Teen mother reports of the child's father's interactions with their child showed mixed results. One interesting finding was that mothers reported that fathers in the intervention group play more games with their child, while the comparison group fathers appeared to have decreased their interactions at a statistically significant level. Reports of teen fathers increasing their interactions with their child demonstrated a consistent pattern across the various types of interactions (8 of 8 types of interactions). This may suggest that TPFS fathers may be more engaged with their child either on or off the TPFS site.

Evaluation Goal: Does involvement in the TPFS project improve goal setting/sense of future of teen mothers and extended family members?

* SMART Objective: Increase the percentage of family members (teen parents, father/partners, siblings) who aspire to get more education or training from 75% to 80% by October 2008.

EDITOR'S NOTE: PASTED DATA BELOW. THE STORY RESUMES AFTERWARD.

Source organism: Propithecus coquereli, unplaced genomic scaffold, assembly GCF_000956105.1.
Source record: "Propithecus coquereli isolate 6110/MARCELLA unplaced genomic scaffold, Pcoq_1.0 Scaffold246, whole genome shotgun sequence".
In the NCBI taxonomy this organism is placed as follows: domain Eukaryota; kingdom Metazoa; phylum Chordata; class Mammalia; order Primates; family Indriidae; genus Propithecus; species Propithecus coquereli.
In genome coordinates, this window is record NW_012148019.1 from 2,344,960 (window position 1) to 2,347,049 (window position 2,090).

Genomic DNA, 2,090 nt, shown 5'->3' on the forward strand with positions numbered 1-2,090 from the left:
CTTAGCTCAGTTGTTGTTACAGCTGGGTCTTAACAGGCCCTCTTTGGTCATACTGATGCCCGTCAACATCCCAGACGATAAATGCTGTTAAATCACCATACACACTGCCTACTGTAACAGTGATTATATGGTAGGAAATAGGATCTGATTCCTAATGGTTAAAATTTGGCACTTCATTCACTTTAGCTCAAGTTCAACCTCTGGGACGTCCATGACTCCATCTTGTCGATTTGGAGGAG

Teen mother reports of their desire to attain goals related to education and training were very high in both the intervention and control groups, exceeding the SMART objective. However, the intervention group showed a 5% increase in desiring additional education and training, compared to a 6% decrease for the comparison group.

Teen mom siblings participating in the TPFS project at a higher level (more hours) reported a stronger commitment to goals and greater sense of future goals than siblings who participated less (fewer hours). Also, a higher "dosage" of TPFS (more hours) is associated with staying enrolled in school.

Evaluation Goal: Does the TPFS program reduce the subsequent pregnancies among teen parents?

* SMART Objective: Maintain the statewide TPFS target to keep subsequent pregnancy rates for teen parents at or below the 1.3% level.

TPFS mothers reported zero pregnancies, while 28 (or 48%) of the teen mothers in the comparison group had subsequent pregnancies. This is a remarkable finding and will require further investigation by the project staff and evaluation team members.

Evaluation Goal: What impact does the TPFS project have on the improvement of immunization rates of child of teen parents?